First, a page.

Paul Waldman

Paul Waldman is a weekly columnist and senior writer for The American Prospect. He also writes for the Plum Line blog at The Washington Post and The Week and is the author of Being Right Is Not Enough: What Progressives Must Learn From Conservative Success.

Recent Articles

Why Democrats Can’t Punt on Impeachment

When politicians appear on the Sunday shows they're usually there to deliver talking points and make well-worn arguments, so spontaneous moments are rare. But when Representative Jerry Nadler, the chair of the House Judiciary Committee and one of Donald Trump's main adversaries appeared on Meet the Press this past Sunday, one such moment offered a revealing window into where Democrats are on the question of what should be done now that Robert Mueller's report has been released to the public. During a discussion of the politics of impeaching President Trump and whether it would be good or bad for Democrats to begin that process, Nadler argued that it was a possibility, but there's no need to be hasty, since there are more hearings to be held and more evidence to gather. Then host Chuck Todd seemed to throw him with a straightforward question: "Do you think this is impeachable?" Nadler paused for a couple of seconds, his eyes drifting upward. Then finally he gave a small sigh and said...

Trump Takes Dividing the Nation to a New Level

Alex Brandon/AP Photo
Alex Brandon/AP Photo President Donald Trump on the South Lawn of the White House. As elusive as bipartisanship might be, politicians in both parties will tell you that national unity is something we should always strive for. Particularly in a country with as much diversity as we have — not to mention one that fought a civil war — division is always a threat and a potential hindrance. Those moments when the country seemed to think and act as one, like World War II, offer lessons in what we can accomplish when we are unified. Which is why so many presidential candidates like to paint a picture of the unified future they can bring about, no matter how many of their predecessors failed at the attempt. Barack Obama said he wanted to unify the country, as did George W. Bush, as did Bill Clinton. There are complex reasons why none of them could, but we still want presidents to keep alive the hope that it might be possible. We certainly want them not to try to make our divisions...

Can the Next Democratic Presidency Be Truly Transformative?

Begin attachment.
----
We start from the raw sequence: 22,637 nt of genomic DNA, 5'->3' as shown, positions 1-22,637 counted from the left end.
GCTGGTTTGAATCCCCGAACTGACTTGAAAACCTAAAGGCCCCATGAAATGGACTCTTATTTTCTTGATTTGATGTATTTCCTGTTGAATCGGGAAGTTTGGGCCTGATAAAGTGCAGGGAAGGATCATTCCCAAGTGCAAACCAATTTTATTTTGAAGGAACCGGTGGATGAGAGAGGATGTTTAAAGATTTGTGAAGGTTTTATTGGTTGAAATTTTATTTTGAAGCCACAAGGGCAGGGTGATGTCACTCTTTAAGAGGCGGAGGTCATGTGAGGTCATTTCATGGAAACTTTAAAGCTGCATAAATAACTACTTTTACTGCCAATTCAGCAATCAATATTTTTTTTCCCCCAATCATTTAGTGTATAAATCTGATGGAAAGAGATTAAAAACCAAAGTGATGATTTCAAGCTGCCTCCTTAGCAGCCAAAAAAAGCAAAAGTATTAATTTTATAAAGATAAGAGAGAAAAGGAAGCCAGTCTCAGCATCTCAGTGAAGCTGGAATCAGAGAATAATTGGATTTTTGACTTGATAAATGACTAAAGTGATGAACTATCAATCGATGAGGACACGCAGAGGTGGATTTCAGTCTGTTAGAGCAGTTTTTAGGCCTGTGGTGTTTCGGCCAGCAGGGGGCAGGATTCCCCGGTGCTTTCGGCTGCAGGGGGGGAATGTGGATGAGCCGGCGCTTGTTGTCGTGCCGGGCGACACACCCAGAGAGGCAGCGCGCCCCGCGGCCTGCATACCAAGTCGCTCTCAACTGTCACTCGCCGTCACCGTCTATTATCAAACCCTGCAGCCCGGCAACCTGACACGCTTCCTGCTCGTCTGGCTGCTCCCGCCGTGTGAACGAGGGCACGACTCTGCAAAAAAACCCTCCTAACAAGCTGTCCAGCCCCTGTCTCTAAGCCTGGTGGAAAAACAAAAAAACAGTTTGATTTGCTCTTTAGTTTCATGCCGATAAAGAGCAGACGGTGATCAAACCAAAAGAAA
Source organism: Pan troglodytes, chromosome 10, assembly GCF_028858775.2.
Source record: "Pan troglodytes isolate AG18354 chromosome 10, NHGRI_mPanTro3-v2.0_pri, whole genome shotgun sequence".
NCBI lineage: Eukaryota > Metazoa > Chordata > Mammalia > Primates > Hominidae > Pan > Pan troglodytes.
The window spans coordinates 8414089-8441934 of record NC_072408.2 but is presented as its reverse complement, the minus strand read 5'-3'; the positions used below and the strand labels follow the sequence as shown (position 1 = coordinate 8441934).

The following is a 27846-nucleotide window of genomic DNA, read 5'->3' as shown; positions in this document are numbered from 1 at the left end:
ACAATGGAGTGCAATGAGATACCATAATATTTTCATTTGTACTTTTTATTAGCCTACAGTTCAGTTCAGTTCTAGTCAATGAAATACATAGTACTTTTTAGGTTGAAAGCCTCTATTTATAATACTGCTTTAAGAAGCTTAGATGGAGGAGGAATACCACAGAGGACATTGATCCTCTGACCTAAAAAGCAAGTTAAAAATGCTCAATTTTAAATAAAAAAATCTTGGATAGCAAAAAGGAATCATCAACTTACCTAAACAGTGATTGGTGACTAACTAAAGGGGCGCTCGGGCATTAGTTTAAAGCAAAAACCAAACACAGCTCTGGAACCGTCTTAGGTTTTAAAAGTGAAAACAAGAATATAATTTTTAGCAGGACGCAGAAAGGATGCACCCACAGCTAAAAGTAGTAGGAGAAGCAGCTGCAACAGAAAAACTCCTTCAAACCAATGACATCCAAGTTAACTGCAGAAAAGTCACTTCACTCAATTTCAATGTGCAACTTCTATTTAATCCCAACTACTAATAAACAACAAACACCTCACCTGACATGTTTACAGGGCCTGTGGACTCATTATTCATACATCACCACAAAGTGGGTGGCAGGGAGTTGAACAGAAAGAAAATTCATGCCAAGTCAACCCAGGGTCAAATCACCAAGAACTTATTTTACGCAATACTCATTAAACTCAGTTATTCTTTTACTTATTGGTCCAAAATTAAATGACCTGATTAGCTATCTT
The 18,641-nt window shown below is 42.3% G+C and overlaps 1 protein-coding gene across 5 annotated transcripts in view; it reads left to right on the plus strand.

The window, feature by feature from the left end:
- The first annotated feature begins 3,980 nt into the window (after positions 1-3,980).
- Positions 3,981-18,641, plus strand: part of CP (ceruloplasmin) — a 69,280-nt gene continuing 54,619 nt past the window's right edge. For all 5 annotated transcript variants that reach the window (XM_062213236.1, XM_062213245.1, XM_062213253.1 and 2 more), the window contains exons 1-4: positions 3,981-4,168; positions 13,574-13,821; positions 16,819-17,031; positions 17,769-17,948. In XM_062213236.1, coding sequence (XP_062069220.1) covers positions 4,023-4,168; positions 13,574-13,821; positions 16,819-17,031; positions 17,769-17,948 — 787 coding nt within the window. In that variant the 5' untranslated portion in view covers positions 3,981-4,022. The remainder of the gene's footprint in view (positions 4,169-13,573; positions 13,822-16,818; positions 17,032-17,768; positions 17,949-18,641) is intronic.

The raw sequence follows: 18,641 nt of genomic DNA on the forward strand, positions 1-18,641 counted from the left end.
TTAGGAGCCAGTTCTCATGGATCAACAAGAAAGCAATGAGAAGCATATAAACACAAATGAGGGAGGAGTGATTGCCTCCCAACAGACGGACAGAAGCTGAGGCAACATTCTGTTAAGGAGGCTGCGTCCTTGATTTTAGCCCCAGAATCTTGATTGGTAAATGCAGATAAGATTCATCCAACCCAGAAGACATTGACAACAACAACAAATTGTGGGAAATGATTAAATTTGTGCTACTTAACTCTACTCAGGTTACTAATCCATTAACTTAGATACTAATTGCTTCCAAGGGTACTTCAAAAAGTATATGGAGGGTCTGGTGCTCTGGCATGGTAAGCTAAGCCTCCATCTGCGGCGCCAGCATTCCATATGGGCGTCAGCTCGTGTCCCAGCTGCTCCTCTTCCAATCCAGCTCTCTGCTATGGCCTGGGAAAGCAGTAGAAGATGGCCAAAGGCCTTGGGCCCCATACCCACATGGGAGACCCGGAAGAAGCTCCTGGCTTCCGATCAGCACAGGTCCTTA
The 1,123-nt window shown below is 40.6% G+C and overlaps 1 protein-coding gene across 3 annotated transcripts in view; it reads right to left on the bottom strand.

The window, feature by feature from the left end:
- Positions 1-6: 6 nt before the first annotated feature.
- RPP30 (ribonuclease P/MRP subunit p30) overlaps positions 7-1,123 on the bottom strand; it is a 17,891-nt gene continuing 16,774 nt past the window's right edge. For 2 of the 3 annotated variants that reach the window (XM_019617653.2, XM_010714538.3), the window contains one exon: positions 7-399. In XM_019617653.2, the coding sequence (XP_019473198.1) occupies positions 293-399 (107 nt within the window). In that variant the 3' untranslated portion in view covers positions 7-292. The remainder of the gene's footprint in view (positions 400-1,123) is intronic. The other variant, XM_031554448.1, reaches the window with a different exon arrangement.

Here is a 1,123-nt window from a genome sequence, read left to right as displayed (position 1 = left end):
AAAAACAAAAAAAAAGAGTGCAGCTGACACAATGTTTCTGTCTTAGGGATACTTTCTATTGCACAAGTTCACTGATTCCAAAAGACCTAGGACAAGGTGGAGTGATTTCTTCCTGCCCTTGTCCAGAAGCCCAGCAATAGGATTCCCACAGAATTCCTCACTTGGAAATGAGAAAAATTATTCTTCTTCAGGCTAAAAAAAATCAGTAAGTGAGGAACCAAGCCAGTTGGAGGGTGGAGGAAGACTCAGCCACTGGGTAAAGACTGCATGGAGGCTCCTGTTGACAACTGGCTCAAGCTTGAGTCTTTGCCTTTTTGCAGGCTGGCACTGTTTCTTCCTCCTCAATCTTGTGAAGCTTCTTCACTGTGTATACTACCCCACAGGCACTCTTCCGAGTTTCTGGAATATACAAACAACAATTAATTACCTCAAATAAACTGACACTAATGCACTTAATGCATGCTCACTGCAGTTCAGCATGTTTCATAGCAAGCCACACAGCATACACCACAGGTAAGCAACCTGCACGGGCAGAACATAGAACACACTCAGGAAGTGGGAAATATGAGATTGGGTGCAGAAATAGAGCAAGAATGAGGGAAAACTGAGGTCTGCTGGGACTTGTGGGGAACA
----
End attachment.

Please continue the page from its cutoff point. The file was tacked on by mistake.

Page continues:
In 2008, speaking to the editorial board of the Reno Gazette-Journal , Barack Obama made his ambitions clear. "Ronald Reagan changed the trajectory of America, in a way that Richard Nixon did not and in a way that Bill Clinton did not," Obama said . "He put us on a fundamentally different path because the country was ready for it." At the time, you may recall, Obama's primary opponent Hillary Clinton and some other Democrats were outraged, for both the jab at Bill Clinton and the seeming compliment to Reagan. But Obama was absolutely right. No serious person would argue that the Clinton's presidency was as transformative as Reagan's had been, whatever the former's accomplishments. And unfortunately, for all his charisma, political skill, and thoughtful policy work, Obama too failed to change the trajectory of the country in the way he had hoped. In so many ways, the place we're at now is that not that different from where we were in 2008, whether it's in our political divides, the...

Joe Biden Is a Link to the Past -- and Not In a Good Way

Joe Biden is, in so many ways, a man from a Democratic Party of another time. Yet as he inches closer to a campaign to lead the Democratic Party of 2020, he is suddenly finding himself being asked questions that had lay dormant while he served ably as Barack Obama's vice president for eight years, questions that get right to the heart of what his party stands for. In most of the polls that have been taken of primary voters, Biden comes in first with around a quarter of the vote, in no small part because he is far more familiar than the other candidates (with the possible exception of Bernie Sanders). But like all the other candidates, his long record in office is being reexamined, particularly those parts that look much more problematic from the perspective of 2019 than they did even in 2008. There's his role in writing the harsh 1994 crime bill, his advocacy for banks and credit card companies, his denunciations of busing in the 1970s. And there's the confirmation hearings for...

The Russia Scandal Is Still One of the Worst in American Political History

Before anyone outside of a few Justice Department officials knew what is contained in Robert Mueller's final report about his investigation into the Russia scandal, Republicans were weirdly gleeful. Apparently based on the sole fact that Mueller will not be handing down any more indictments, they were ready to declare Donald Trump completely vindicated, his rock-solid integrity only validated by Mueller's conclusions. As of this writing, we only have Attorney General William Barr's four-page summary of Mueller's findings, the gist of which is that while Russian mounted a comprehensive effort to get Donald Trump elected president, there is not evidence of a criminal conspiracy on the part of Trump or his associates to aid in that effort. As for obstruction of justice, the report does apparently go into detail about actions Trump undertook, but remains agnostic on what they add up to. "While this report does not conclude that the President committed a crime," Barr quotes Mueller as...

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